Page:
Board diversity refers to the wide array of backgrounds, ethnicities, skills and experiences possessed by the board of directors as a whole. To ensure good corporate governance, boards must consist of individuals with a range of attributes, each bringing something different to the table.
Without diversity on the board, decision-making can be suboptimal. A varied collection of perspectives can lead to insightful discussions and a more efficient board.
Types of board diversity
Here are the common attributes associated with board diversity:
Ethnic diversity on the board means having a mix of individuals from different races and cultures.
If history is any indication, boardrooms have always been dominated by men. However changes in the social constructs across much of the world are now challenging this practice. Many companies are beginning to recognise the benefits of gender-balanced boards.
Often overlooked, age diversity is an important attribute to consider. Although many boards correlate older directors with wisdom and experience, having a significant proportion of young directors can bring much-needed fresh perspectives into the boardroom.
The board’s work is varied and that means that the board of directors should contain members with a variety of areas of specialism. For example, having a financial expert, a lead on cyber security and someone with insight on sustainability would all help with developing strategy.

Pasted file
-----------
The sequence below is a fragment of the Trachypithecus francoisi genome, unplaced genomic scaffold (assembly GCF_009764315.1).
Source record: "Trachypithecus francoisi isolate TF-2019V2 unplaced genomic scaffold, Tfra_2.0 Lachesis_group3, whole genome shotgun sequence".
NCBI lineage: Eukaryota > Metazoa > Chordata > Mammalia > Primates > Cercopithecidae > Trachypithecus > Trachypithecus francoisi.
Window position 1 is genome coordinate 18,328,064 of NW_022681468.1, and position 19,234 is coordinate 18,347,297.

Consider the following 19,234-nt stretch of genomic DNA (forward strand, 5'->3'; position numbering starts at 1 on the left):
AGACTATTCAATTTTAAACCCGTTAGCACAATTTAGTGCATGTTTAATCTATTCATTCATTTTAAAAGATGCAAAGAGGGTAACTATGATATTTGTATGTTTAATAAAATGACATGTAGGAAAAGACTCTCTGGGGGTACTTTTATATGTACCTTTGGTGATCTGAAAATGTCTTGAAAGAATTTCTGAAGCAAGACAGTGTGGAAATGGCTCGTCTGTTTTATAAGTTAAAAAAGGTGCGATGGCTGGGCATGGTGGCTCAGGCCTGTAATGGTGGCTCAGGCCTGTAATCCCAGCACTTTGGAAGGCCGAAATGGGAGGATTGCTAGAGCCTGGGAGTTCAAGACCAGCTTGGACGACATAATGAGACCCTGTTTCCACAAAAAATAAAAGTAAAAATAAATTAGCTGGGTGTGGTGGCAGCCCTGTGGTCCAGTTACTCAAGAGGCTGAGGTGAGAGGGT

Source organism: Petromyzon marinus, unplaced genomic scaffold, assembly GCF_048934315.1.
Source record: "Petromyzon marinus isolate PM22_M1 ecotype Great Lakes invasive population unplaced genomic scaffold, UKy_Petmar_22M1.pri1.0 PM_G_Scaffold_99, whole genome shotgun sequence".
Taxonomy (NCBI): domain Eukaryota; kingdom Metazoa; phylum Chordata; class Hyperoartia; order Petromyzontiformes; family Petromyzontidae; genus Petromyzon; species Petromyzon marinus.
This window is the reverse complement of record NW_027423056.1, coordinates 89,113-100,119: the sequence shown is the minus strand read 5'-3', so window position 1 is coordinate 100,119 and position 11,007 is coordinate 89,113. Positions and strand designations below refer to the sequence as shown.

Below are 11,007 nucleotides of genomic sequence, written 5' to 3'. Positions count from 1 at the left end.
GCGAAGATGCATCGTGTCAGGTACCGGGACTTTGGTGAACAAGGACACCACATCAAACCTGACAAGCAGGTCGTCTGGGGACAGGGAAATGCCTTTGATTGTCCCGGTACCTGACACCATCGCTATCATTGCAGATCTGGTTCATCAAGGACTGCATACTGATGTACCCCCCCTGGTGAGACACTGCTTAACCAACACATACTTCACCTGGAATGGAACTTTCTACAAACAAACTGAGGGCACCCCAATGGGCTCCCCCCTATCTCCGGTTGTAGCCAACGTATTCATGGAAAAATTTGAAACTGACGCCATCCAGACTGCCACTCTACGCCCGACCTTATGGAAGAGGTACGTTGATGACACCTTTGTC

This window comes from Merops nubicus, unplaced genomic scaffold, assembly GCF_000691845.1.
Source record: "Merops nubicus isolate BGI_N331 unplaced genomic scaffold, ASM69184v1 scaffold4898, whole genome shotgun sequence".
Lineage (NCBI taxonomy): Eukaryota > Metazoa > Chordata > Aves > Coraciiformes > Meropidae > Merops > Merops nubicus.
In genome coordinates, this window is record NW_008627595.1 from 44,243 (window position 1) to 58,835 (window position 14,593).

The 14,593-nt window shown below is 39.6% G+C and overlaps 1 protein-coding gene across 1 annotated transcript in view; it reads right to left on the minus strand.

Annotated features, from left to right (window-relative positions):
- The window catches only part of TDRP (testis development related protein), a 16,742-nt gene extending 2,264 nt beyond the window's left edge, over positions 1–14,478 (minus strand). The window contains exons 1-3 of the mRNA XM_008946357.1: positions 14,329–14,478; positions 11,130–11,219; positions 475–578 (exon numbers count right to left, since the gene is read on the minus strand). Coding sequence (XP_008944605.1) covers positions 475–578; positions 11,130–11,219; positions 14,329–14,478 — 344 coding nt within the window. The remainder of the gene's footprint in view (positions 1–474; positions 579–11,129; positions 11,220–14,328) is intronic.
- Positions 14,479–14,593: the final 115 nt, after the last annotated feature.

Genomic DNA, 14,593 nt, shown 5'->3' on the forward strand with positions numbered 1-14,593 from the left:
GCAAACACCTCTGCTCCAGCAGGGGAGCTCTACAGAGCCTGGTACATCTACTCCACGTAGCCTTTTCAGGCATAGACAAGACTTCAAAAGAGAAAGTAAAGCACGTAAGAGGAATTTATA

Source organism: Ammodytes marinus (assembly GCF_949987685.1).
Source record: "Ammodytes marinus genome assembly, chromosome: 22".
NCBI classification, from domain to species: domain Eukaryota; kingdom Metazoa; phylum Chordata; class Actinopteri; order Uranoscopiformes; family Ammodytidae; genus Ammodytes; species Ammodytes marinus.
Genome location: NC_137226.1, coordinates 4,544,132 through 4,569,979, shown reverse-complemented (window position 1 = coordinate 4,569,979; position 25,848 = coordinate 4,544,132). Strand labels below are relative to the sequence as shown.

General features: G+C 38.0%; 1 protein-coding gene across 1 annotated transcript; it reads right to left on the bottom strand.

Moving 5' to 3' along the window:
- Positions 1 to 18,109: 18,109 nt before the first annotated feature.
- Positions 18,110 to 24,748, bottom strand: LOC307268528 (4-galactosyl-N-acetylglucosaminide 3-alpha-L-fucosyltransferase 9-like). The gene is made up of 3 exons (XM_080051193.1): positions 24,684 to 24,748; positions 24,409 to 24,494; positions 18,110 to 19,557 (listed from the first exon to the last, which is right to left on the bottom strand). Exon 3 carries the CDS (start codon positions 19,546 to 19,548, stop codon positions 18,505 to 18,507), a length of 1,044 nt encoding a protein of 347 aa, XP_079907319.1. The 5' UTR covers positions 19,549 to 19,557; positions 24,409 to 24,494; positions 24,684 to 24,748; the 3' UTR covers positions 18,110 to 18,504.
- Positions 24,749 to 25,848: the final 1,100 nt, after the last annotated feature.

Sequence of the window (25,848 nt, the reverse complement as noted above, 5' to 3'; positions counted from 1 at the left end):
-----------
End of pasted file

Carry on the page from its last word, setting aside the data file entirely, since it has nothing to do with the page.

Experience for a board member can mean having been on boards previously, but also experience in the sector or in positions elsewhere from which they can bring knowledge and best practices that will benefit the board.
Challenges and barriers to board diversity
Many challenges prevent boards from diversifying their panels. A common barrier is tenure — too often, directors serve for consecutive years while boards rely on retirement or voluntary resignation to make changes. This window leaves significantly fewer opportunities to recruit fresh, unique talent and increase board diversity.
Another barrier is the common process of recruiting new members. Serving directors are typically asked to access their networks to help find potential candidates. Naturally, their networks consist of people like them, limiting the potential for a more diverse pool.
Legal diversity requirements for boards
The European Parliament has adopted a law that requires corporate boards to be gender-balanced. By 2026, the underrepresented sex must constitute at least 40% of non-executive directors or 33% of the board.
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